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Malnutrition, frailty and disability & nutritional assessment.
Clinical signs of malnutrition, starvation, cachexia and sarcopenia overlap, as they all imply muscle wasting to a various extent, however the underlying mechanisms differ fundamentally and therefore distinction between these phenomena has therapeutical and prognostic implications. We aimed to determine whether dietitians in selected European countries have ‘proper knowledge’ regarding malnutrition, starvation, cachexia and sarcopenia, and use these terms in their daily clinical work.
An anonymous online survey was performed among dietitians in Belgium, the Netherlands, Norway and Sweden. ‘Proper knowledge’ was defined as having mentioned at least two of the three common domains of malnutrition: ‘nutritional balance’, ‘body composition’ and ‘functionality and clinical outcome’, and a correct answer to three cases on starvation, cachexia and sarcopenia. Chi-square test was used to analyse differences in experience, working place and number of malnourished patients treated between dietitians with ‘proper knowledge’ vs. ‘less proper knowledge’.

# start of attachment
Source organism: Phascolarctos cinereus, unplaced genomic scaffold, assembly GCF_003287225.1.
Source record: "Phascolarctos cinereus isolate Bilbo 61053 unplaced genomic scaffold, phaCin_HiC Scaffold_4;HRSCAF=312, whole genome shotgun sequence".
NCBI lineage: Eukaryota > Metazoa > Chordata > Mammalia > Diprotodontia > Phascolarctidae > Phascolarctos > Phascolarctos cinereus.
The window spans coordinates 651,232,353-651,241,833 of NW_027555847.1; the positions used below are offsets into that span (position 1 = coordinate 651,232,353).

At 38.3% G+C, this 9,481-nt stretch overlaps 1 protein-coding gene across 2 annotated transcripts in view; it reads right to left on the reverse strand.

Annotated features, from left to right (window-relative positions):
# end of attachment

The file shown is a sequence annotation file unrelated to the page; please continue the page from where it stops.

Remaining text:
From the 712 respondents, 369 were included in the analysis (5%). The term ‘malnutrition’ is being used in clinical practice by 88% of the respondents, and starvation, cachexia and sarcopenia by respectively 3%, 30% and 12%.The cases on starvation, cachexia and sarcopenia were correctly identified by respectively 58%, 43% and 74%. 13% of the respondents had ‘proper knowledge’. The proportion of respondents with ‘proper knowledge’ was significantly higher in those working in a hospital or in municipality (16%, P